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Wednesday, December 26

Unsers file lawsuit against hospital
Associated Press

ALBUQUERQUE, N.M. -- The illness that left Al Unser Jr.'s daughter paralyzed from the waist down was diagnosed within 36 hours, but a lawsuit alleges that wasn't fast enough.

According to a complaint filed Dec. 5 in district court against Presbyterian Hospital and Dr. Michael C. Shannon, intensive steroid therapy was ordered too late "to have any therapeutic value" for Cody Unser.

The daughter of the two-time Indianapolis 500 winner became ill Feb. 5, 1999. The rare disease was diagnosed the next day as transverse myelitis.

"If therapy had been commenced in a timely manner, Cody's injuries would have been significantly minimized or completely avoided," the lawsuit says.

A Massachusetts law firm filed the lawsuit on behalf of Cody and her mother, Shelley. The suit seeks unspecified damages.

In a statement released by Presbyterian spokesman Todd Sandman, the hospital called it "unfortunate" that Cody's mother decided to file suit.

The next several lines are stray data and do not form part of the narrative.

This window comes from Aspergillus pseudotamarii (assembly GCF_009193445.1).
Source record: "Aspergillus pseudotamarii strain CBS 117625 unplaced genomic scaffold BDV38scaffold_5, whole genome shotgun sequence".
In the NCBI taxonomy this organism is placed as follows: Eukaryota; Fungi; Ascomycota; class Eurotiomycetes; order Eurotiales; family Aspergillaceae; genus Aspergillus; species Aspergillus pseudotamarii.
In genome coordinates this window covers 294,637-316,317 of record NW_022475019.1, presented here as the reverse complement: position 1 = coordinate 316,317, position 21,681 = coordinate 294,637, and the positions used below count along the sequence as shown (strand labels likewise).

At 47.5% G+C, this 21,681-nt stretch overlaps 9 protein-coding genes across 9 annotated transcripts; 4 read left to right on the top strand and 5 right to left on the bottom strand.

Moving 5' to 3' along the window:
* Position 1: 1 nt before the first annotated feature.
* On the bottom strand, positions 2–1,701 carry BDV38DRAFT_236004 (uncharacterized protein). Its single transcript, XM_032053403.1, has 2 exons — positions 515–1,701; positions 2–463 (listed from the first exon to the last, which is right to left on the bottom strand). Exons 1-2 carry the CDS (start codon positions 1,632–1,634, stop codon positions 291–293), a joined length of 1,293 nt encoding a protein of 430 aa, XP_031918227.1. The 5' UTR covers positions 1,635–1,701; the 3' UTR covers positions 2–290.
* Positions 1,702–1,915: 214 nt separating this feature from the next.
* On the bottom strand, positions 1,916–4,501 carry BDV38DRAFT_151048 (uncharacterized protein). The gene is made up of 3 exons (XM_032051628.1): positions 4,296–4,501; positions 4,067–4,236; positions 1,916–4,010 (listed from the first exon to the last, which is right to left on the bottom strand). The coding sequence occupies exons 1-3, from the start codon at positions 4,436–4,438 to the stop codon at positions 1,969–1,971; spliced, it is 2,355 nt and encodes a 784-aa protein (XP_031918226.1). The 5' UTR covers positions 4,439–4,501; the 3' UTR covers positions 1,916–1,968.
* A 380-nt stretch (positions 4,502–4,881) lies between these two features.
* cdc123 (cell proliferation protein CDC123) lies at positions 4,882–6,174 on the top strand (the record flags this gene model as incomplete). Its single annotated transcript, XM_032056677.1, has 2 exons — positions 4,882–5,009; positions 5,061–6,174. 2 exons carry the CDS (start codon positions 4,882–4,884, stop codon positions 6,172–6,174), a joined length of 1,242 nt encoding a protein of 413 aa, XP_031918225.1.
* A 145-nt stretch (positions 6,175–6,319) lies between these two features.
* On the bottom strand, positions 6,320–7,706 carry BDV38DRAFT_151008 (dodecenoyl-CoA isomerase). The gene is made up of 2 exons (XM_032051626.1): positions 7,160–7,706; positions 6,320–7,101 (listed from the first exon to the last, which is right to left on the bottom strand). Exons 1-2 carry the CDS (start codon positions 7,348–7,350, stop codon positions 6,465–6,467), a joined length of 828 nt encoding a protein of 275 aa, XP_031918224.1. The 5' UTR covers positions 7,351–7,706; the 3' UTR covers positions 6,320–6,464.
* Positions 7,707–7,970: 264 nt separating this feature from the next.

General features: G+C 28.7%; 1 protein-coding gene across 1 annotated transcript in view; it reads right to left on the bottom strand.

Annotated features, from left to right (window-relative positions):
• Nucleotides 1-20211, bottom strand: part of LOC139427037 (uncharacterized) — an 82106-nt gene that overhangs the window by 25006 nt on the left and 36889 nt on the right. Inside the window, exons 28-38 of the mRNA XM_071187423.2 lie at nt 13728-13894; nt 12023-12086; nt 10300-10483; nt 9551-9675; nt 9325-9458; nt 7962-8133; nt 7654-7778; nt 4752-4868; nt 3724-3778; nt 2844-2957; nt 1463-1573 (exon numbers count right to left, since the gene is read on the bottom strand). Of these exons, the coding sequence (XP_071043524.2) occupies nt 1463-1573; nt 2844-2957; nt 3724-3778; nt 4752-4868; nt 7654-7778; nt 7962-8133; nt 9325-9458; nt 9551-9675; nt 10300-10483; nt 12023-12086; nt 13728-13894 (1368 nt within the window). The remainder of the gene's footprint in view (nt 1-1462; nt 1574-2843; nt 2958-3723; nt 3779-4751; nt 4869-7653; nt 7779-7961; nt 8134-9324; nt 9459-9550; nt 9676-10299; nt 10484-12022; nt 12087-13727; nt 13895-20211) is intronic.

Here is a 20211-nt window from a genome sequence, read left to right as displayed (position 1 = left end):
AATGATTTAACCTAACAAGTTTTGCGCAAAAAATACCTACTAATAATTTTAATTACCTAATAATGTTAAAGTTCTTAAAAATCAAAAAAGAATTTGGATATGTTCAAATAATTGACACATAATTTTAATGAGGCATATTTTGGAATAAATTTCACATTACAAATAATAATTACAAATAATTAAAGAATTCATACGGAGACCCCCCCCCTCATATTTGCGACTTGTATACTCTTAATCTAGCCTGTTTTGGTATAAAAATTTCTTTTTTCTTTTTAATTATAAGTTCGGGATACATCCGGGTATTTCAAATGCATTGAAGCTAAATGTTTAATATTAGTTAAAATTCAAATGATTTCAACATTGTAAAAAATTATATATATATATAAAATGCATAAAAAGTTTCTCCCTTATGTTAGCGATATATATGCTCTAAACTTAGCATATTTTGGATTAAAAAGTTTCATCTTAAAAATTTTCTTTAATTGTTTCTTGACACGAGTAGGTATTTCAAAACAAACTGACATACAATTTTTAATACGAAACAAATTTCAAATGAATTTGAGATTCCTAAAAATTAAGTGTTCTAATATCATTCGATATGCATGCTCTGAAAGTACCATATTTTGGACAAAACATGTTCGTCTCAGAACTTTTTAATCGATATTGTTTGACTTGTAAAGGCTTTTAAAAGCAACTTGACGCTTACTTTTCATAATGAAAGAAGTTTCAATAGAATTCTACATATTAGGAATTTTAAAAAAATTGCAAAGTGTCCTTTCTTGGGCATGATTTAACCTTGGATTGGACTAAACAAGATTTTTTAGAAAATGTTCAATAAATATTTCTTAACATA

"Presbyterian is confident that the care Cody received while in our facility was appropriate and the healthcare providers did an excellent job in diagnosing a disease rarely found in children as quickly as they did," the statement said.

Shannon could not be reached for comment.

According to the lawsuit, Cody was at basketball practice when her chest began to hurt, she had difficulty breathing and she had tingling in her legs and trunk.

She was taken by ambulance to the Presbyterian emergency room, where she was treated for symptoms that also included an inability to walk or urinate.

Dr. Michael Murphy had ordered tests including chest and spine x-rays, a CT scan and a chemical profile. But he didn't order an MRI or a neurological consultant.

Cody was discharged from the hospital later that evening.

By the next morning, her condition had not improved and she was rushed to the hospital.

Cody was treated in the pediatric intensive care unit by Shannon, and later that day was diagnosed with transverse myelitis. The lawsuit contends Shannon negligently delayed diagnosing Cody's true condition.

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